Jewish World Review Nov 17, 2011 / 20 Mar-Cheshvan, 5772
The funniest comedy teams
By Barry Koltnow
http://www.JewishWorldReview.com | Rufus T. Firefly: Gentlemen, Chicolini here may talk like an idiot, and look like an idiot, but don't let that fool you: he really is an idiot. I implore you; send him back to his father and brothers, who are waiting for him with open arms in the penitentiary. I suggest that we give him ten years in Leavenworth, or eleven years in Twelveworth.
Chicolini: I'll tell you what I'll do. I'll take five and ten in Woolworth.
That 78-year-old exchange between Groucho Marx and his brother Chico in the classic movie comedy "Duck Soup" is a gentle reminder that film comedy hasn't changed that much since the so-called "Golden Age" of comedy teams.
I'm not comparing Laurel and Hardy with the stoner guys in "A Very Harold&Kumar 3D Christmas," which opened Friday, but I am saying that John Cho and Kal Penn, the actors who now have played Harold and Kumar in three movies, are part of the same cinematic lineage that brought you this exchange:
Rufus T. Firefly: Hey, you want to be a public nuisance?
Chicolini: Sure! How much does the job pay?
OK, it's silly, but memorable. I'm still quoting it nearly eight decades later.
We remember movie moments like that because it was the Marx Brothers, just as we remember the comedy of Abbott&Costello, Hope and Crosby, the Three Stooges and Cheech and Chong. It also could be Jack Lemmon and Walter Matthau, Dean Martin and Jerry Lewis and even Beavis and Butthead.
We love comedy teams, and we don't care who knows it.
They can be real brothers (Marx), fake brothers (Blues), married couples (Burns and Allen) or no relation at all (Monty Python). They even can be actors thrown together so memorably for a movie that they become an unexpected comedy team (Gene Wilder and Richard Pryor).
We ask only that they make us laugh, and here are our favorite comedy teams of all time. The list was compiled by a distinguished panel of laugh counters, who apparently aren't big fans of the Ritz Brothers.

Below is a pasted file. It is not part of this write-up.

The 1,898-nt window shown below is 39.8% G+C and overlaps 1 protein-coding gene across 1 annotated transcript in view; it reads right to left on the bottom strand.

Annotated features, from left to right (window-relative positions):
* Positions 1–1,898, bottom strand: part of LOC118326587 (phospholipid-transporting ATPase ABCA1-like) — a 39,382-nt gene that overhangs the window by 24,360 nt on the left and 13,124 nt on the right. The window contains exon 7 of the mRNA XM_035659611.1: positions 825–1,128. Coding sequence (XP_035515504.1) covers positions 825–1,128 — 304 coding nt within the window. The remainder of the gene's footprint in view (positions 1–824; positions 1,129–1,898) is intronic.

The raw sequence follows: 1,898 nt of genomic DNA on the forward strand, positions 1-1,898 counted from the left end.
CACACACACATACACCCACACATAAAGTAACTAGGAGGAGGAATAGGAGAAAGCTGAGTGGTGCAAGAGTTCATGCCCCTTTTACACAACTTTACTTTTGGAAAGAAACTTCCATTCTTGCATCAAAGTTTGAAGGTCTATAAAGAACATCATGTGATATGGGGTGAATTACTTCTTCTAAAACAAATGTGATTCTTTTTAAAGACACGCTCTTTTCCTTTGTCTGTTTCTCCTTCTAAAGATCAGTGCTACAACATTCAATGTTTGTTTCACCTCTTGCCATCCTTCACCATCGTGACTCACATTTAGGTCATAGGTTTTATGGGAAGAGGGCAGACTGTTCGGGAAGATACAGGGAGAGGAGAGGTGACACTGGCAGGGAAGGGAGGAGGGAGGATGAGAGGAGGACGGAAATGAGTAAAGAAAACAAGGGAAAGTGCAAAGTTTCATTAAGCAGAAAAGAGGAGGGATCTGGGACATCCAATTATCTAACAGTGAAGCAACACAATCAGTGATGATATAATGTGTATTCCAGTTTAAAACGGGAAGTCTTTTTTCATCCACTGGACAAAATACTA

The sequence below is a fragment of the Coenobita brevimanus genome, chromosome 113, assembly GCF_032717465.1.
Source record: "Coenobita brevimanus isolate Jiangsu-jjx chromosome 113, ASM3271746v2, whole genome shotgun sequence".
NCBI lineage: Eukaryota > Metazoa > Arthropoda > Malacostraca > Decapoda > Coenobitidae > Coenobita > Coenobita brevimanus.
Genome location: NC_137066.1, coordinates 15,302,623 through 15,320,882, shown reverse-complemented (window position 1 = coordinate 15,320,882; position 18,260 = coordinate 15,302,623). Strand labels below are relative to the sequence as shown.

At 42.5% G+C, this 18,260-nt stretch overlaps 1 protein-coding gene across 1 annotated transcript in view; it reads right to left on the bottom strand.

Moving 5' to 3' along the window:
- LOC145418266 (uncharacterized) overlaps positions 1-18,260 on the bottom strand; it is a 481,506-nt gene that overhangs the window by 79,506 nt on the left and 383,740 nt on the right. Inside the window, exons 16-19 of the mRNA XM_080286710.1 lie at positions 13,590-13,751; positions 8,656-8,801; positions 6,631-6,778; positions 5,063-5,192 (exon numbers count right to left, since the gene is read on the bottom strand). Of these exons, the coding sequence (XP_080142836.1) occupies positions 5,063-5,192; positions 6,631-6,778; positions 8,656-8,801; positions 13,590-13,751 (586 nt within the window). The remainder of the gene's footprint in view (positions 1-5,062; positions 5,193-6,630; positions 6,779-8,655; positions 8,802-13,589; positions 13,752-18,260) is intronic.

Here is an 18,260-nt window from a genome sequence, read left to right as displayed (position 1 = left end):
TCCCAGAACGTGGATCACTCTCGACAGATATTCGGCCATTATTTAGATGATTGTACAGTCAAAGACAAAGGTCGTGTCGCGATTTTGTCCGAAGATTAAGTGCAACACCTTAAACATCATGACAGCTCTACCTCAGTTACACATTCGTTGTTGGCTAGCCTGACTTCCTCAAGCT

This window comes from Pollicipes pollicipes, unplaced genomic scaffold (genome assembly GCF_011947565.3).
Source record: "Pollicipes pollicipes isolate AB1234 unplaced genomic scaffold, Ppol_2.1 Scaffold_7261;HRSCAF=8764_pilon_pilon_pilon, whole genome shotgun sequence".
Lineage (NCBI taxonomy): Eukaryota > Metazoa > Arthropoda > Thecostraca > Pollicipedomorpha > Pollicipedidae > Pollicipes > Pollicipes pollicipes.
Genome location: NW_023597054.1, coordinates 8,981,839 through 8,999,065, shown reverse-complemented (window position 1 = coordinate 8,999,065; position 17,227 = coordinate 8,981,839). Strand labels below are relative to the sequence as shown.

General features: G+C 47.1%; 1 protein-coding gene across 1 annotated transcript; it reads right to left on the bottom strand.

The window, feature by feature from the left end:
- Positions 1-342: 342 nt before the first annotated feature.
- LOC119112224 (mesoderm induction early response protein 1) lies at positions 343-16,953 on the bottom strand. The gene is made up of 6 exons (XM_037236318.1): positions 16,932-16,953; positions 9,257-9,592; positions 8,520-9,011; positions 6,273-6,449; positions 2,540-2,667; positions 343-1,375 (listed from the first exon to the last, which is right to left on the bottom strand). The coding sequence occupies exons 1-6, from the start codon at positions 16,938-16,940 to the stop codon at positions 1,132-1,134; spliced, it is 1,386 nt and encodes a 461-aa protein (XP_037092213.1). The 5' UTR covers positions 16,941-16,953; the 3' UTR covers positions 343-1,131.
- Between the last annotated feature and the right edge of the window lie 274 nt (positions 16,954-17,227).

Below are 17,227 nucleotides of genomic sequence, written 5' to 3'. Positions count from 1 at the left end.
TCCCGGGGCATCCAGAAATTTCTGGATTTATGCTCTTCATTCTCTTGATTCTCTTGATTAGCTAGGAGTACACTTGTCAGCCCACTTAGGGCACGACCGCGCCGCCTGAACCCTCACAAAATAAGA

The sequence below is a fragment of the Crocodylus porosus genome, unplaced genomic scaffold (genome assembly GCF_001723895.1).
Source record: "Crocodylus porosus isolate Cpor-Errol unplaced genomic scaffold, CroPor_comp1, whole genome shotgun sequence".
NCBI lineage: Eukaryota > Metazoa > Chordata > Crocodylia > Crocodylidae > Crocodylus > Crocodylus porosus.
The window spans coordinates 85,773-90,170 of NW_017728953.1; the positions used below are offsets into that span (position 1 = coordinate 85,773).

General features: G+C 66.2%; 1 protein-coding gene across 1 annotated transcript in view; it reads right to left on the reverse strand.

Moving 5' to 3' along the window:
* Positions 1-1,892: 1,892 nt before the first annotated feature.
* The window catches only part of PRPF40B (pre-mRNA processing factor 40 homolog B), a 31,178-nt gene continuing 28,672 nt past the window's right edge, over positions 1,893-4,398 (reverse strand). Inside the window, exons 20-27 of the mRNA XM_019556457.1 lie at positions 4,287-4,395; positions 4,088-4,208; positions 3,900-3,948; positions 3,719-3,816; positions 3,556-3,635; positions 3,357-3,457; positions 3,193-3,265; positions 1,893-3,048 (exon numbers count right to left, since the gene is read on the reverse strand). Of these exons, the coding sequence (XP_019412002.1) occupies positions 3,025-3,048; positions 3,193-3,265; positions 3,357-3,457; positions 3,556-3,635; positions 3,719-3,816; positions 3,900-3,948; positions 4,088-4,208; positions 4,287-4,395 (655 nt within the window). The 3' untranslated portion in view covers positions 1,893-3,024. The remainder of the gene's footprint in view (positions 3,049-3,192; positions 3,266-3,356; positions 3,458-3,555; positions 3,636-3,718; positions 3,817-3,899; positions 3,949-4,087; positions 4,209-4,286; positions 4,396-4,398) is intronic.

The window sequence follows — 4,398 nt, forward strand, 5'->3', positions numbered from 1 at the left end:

1. The Marx Brothers - OK, one more classic Groucho line from "Duck Soup" as he addresses the troops: "Men, we're fighting for this woman's honor, which is probably more than she ever did."
2. Martin&Lewis - Dino and Jerry were the Justin Bieber and Selena Gomez of their day, except that they weren't teenagers, or singers or a couple. But they were comedic rock stars in every sense of the word.
3. Abbott&Costello - Who's on first?
4. Laurel and Hardy - This is another fine mess you've gotten us into.
5. Hope and Crosby - If Bob and Bing were making movies today, they'd be on the road to Vegas.
6. The Three Stooges - Hey Moe. Hey Larry. Hey Curly. N'yuk. N'yuk.
7. Gene Wilder and Richard Pryor - My favorite movie is "Stir Crazy," and my favorite scene is when they arrive in prison and are trying to act tough. "We're bad."
8. Cheech and Chong -- I wonder how funny "Up in Smoke" really is?
9. Monty Python - The Holy Grail was never in better hands.
10. Jack Lemmon and Walter Matthau - Don't watch "Grumpy Old Men. Watch "The Odd Couple."
11. George Burns and Gracie Allen - Say goodnight, Gracie.
12. Tim Conway and Harvey Korman - There are too many sketches to mention, but let's just say "the dentist."
13. Jay and Silent Bob - It's such a pleasure not to hear Kevin Smith talk.
14. Mel Gibson and Danny Glover - The "Lethal Weapon" movies are not comedies, and Mel's character is psychotic, but as cop buddies go, they're hysterical.
15. Harold and Kumar - Sweet stoners.
16. Beavis&Butthead - Many people singled out these animated morons as symbolic of the dumbing down of America, but I think the joke was on us.
17. The Blues Brothers - They were on a mission from G0d.
18. Chris Farley and David Spade - I may be alone on this, but I think "Tommy Boy" is better than it seems.
19. Kid 'n Play - Nice hair.
20. Bill&Ted - Remember what I said about Beavis and Butthead? These guys really were stupid.
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